COVID gave China an edge in A.I. battle against the U.S.

October 27, 2020, 8:28 AM UTC

The U.S. and China are battling for global supremacy in artificial intelligence. Amid the pandemic, China may have taken the lead.

“Data is what drives A.I., and China has more data than anyone else,” Kai-Fu Lee, CEO of Chinese venture capital firm Sinovation ­Ventures and author of AI Superpowers: China, Silicon Valley, and the New World Order, said at the Fortune Global Forum on Tuesday.

The world’s rapid shift to online platforms during the pandemic is a windfall for artificial intelligence, he said. The surge in online activity is building a mountain of data that companies and researchers can use to improve A.I. algorithms. “Data is everything to A.I. More digitization and more online [users] mean more data. And that’s more A.I. that could be trained,” Lee said.

During the COVID-19 pandemic, the U.S. has made digital gains in areas like food delivery and mobile payments, Lee said, but China has surged ahead in deploying new A.I. technologies like universal contact-tracing apps and robots that conduct automated temperature checks, deliver packages, and spray disinfectant. “China has a tenacious entrepreneurial ecosystem that has built companies that can harness the data,” he said.

A few years ago, Lee believed that China and the U.S. could cooperate—instead of compete—in artificial intelligence. But now, amid worsening U.S.-China relations and talk of “decoupling” the two economies, collaboration seems to be off the table.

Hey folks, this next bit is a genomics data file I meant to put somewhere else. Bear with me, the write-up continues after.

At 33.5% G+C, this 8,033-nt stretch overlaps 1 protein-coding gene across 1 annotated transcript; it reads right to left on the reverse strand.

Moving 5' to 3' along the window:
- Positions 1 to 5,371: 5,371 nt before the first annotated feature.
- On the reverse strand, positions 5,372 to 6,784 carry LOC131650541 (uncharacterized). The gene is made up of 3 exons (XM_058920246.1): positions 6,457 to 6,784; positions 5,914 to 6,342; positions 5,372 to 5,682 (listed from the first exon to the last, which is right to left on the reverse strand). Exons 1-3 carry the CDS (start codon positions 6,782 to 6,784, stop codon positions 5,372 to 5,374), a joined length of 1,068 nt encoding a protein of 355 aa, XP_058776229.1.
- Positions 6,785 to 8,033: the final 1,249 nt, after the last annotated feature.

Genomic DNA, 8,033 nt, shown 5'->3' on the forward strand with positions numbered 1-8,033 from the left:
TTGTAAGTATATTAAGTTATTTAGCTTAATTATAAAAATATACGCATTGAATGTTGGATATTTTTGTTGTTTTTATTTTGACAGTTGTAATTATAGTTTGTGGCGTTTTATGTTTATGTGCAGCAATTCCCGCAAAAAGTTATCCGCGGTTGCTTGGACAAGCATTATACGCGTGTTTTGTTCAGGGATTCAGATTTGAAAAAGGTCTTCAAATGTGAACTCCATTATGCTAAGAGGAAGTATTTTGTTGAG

“I had hoped there would be two superpowers with different strengths—the U.S. more on research, and China more on implementation—with ways to work together,” Lee said. “[Today] it looks like that dream is more difficult.”

Another trouble spot in the digitization trend is the mounting human cost.

As the pandemic accelerates the development of A.I., society has less time to figure out how to offset the cost to workers, Lee said. Software is increasingly able to replicate or exceed the performance of human laborers, just as companies are looking to cut costs amid a global economic downturn, which puts existing jobs at risk, Lee said.

Recent developments in A.I. and robotics make jobs involving customer service or factory labor especially vulnerable to automation, Lee said. “On the offline blue-collar work side, we find it’s just easier to put [artificial intelligence] in the middle of workers.”

As a result, employers and governments need to consider how A.I. may upend the lives of workers around the world, he said.

“We should really think [about] society and the world—what happens with growing wealth inequality and job displacements,” Lee said.

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